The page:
Having reached the half-way point of my Saturday morning bike ride, I stopped to stretch hammies that were screaming at me to slow down. Across the parking lot I noticed an elderly gentleman nonchalantly lifting a couple of bikes off the trunk rack of his late ’90s Buick sedan. Bent over, attempting to reach toes I’ve not touched with straight legs in 20 years, I heard the unmistakable sound of a kickstand coming down behind me. I stood up to hear “Beautiful day for a ride” and said hello to Gene, dressed in a flannel shirt, jeans, and the New Balance™ walking shoes you see on men of a certain age.
Indeed, it was a gorgeous day, and for the next couple of minutes Gene and I exchanged pleasantries.
“Did you ride here from Midland?” asked Gene.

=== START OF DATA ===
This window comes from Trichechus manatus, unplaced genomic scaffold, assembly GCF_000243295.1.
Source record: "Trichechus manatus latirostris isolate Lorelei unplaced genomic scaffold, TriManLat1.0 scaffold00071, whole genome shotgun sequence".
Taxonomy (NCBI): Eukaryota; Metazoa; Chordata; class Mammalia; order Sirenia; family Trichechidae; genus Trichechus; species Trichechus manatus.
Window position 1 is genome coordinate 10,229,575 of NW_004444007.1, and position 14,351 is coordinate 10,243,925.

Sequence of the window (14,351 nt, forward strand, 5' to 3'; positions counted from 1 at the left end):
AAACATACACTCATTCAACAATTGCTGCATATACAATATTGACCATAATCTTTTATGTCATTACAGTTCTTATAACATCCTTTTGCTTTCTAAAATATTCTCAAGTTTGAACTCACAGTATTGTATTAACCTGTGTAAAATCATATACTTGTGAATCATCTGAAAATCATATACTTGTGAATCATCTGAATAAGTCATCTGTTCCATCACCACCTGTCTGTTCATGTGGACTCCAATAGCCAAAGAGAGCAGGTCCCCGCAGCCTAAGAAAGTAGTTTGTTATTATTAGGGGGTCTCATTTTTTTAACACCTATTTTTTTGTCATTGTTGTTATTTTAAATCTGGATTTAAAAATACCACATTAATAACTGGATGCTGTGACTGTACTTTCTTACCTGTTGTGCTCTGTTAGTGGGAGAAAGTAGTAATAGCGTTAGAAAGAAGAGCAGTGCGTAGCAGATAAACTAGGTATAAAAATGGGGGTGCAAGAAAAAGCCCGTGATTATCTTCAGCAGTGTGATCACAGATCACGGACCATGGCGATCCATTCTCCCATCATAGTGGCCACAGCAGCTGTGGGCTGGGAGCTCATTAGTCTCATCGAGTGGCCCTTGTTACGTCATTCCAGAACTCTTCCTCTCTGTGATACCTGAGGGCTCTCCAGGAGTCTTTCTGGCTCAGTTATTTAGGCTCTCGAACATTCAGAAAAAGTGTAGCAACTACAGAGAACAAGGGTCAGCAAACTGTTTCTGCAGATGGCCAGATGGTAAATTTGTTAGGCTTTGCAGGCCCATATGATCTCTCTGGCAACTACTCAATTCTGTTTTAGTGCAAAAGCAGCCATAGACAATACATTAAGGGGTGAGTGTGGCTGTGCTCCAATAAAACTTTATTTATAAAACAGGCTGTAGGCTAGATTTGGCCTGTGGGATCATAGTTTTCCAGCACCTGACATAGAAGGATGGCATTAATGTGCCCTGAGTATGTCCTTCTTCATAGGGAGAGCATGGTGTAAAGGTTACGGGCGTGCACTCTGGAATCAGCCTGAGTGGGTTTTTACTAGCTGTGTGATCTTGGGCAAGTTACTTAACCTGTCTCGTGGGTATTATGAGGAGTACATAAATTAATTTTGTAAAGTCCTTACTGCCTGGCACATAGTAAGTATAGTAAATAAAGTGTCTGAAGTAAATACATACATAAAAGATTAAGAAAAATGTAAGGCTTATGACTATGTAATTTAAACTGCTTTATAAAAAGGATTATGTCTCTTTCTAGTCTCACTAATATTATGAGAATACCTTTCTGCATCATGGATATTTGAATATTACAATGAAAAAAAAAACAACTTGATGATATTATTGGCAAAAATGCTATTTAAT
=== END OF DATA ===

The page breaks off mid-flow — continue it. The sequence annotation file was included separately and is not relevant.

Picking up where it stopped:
An intriguing Yale University School of Public Health study has great news for book lovers: Adults over 50 who read books (the more, the better) live an average of almost 2 years longer than those who don’t; and reading books offers a distinct advantage over reading magazines and newspapers.
It’s no secret that reading stimulates the brain — cultivating thinking processes, increasing connectivity, and fostering creativity. It also can reduce stress, boost empathy, promote a sense of community, and might even help you sleep better.
Dave cleans our offices on Sunday mornings, which happens to be the same time I stop in for a couple hours to prepare for the week. He’s a fit 40-something who looks like he could run a sub-40 minute 10K. His Monday-Friday job is at a local tool and die manufacturer — a 3-shift operation with mostly union workers.